Spanair flight number JK 5022, which crashed seconds after taking off from Madrid's Barajas airport on August 20, 2008, may have been doomed by a malware-infected mainframe responsible for identifying technical snags, it has now emerged. A preliminary probe into the cause of the crash that killed 154 people had pinned the blame on pilot error.
But according to a recent report in Spanish daily El Pais, the malware-toting mainframe may have had a significant role in the crash. A couple of technical problems passed under the radar a day before the crash. However, had the computer been in rude health, it would have not only helped technicians identify the snags but also prompted them to ground the ill-fated plane. An investigation commission is expected to submit its final report in December.
And thus it begins, the era of SMS viruses for Android. That's according to security firm Kaspersky, which earlier this week warned that the first malicious program classified as a Trojan-SMS has been detected for smartphones built around Google's Android platform.
"The new malicious program penetrates smartphones running Android in the guise of a harmless media player application," Kaspersky warns. "Users are prompted to install a file of just over 13KB with the standard Android extension .APK. Once installed on the phone, the Trojan uses the system to begin sending SMSs to premium rate numbers without the owner's knowledge or consent, resulting in money passing from a user's account to that of the cybercriminals."
Called Trojan-SMS.AndroidOS.FakePlayer, Kaspersky says this bit of mischievous (and costly) code has already infected a number of mobile devices. That isn't surprising, considering that the Trojan-SMS category is the most widespread class of malware for mobile phones, Kaspersky claims.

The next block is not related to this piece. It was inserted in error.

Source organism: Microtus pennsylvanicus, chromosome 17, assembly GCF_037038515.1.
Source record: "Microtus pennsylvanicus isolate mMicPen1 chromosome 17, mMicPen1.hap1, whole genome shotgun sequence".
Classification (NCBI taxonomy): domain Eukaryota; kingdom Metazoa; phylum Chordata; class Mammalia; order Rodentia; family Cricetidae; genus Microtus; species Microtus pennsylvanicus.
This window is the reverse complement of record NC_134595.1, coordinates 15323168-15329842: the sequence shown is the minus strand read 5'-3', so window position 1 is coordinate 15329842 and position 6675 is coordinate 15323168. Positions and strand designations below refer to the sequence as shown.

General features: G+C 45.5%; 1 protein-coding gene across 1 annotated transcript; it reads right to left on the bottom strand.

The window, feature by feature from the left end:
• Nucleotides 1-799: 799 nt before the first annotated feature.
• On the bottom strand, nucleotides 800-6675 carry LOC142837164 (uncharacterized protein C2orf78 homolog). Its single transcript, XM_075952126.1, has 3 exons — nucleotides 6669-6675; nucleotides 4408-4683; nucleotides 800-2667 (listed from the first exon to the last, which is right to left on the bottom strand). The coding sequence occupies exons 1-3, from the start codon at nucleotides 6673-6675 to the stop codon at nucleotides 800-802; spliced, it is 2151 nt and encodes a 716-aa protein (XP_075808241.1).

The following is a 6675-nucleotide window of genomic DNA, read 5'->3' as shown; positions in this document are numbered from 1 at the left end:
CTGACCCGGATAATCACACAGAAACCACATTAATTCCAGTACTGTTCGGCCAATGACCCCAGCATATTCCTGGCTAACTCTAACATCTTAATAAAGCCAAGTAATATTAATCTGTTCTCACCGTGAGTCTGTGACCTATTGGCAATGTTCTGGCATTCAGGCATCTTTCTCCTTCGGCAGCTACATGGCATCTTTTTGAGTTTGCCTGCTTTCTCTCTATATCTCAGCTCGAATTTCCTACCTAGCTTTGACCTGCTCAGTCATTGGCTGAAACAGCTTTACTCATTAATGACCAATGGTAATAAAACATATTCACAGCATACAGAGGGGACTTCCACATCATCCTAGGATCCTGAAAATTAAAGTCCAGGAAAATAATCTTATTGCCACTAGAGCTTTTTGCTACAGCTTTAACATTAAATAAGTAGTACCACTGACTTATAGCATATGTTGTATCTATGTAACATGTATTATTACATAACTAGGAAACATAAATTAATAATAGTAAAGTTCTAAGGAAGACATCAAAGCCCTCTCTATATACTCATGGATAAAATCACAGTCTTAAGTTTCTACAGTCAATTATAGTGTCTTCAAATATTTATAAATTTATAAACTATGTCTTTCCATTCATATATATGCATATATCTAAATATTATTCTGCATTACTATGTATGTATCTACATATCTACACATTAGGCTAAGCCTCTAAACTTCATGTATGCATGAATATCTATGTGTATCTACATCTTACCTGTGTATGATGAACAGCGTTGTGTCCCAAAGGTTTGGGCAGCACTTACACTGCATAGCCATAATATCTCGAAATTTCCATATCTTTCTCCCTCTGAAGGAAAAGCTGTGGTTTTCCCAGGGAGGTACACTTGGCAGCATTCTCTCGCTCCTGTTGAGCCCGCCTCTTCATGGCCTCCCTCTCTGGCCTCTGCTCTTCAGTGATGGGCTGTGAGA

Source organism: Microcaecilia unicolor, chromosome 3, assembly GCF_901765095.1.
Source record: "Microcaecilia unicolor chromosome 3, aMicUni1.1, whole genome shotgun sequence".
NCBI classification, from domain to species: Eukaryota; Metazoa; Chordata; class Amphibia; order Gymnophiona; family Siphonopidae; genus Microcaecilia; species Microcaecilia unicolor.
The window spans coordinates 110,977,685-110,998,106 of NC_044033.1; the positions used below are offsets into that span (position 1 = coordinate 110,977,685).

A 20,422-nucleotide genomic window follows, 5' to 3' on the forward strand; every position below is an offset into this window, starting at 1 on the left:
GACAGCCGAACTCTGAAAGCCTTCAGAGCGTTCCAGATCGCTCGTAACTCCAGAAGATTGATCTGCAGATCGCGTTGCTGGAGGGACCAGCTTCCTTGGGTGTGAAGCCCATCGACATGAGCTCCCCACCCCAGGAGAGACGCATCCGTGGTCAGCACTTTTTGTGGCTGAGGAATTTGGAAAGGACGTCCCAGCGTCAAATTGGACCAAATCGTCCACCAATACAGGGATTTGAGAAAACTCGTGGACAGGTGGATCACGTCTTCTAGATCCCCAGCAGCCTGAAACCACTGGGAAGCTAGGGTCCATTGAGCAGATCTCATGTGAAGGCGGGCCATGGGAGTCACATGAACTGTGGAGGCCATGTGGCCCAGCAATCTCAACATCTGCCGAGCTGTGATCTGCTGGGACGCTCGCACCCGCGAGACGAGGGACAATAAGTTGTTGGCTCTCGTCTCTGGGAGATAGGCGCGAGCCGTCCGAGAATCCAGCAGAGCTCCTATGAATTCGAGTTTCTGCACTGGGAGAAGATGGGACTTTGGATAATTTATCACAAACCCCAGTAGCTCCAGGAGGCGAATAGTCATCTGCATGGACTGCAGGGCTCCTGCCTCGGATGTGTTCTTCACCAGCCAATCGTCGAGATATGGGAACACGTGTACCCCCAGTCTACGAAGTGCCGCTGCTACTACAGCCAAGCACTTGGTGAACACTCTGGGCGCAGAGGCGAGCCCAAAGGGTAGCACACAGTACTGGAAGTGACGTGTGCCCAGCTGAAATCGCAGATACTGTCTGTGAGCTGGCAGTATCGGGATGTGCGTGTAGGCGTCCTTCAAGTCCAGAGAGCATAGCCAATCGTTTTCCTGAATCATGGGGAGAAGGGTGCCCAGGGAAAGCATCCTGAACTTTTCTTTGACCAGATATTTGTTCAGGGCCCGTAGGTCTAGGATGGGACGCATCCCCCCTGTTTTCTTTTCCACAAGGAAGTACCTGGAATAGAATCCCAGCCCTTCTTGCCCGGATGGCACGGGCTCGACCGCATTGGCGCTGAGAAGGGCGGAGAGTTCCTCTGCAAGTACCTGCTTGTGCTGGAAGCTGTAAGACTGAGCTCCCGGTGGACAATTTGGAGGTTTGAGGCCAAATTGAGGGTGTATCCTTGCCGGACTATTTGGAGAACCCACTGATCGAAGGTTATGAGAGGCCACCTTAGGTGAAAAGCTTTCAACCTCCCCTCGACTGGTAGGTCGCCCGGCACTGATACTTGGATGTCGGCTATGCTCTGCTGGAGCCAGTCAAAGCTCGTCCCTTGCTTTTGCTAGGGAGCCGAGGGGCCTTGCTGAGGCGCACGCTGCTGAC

Android has had a few security scares during its meteoric rise to greatness, but this is the first time a software package could accurately be described as a malicious trojan. The malware, called Trojan-SMS.AndroidOS.FakePlayer, appears to be a standard Android application with the .APK file extension. Upon installing, the app will begin sending out SMS messages to premium numbers. This racks up huge charges on customer bills. It could be a big payday for the criminal elements behind this trojan.
This application is not available through the Android Market, it is obtained from outside sources and must be side-loaded onto the phone. This has kept its spread limited to Russia so far. Even if international users were infected, they could not be charged by the premium number being used. In response to the issue Google said in a statement, "Users must explicitly approve this access in order to continue with the installation. We consistently advise users to only install apps they trust. In particular, users should exercise caution when installing applications outside of Android Market."
Is this the beginning of a trend? If this proves to be just the first volley in a campaign to target Android with malware, we might be running mobile security apps out of necessity rather than paranoia.
The ZeuS banking trojan is back making headlines, this time for hitting up infected machines with fake enrollment screens for both Visa and MasterCard credit cards.
"When you log into your bank, it says you have to enroll in Verified by Visa, that it's regulated now and you have to do it," explains Mickey Boodaei, CEO at Trusteer, a security firm.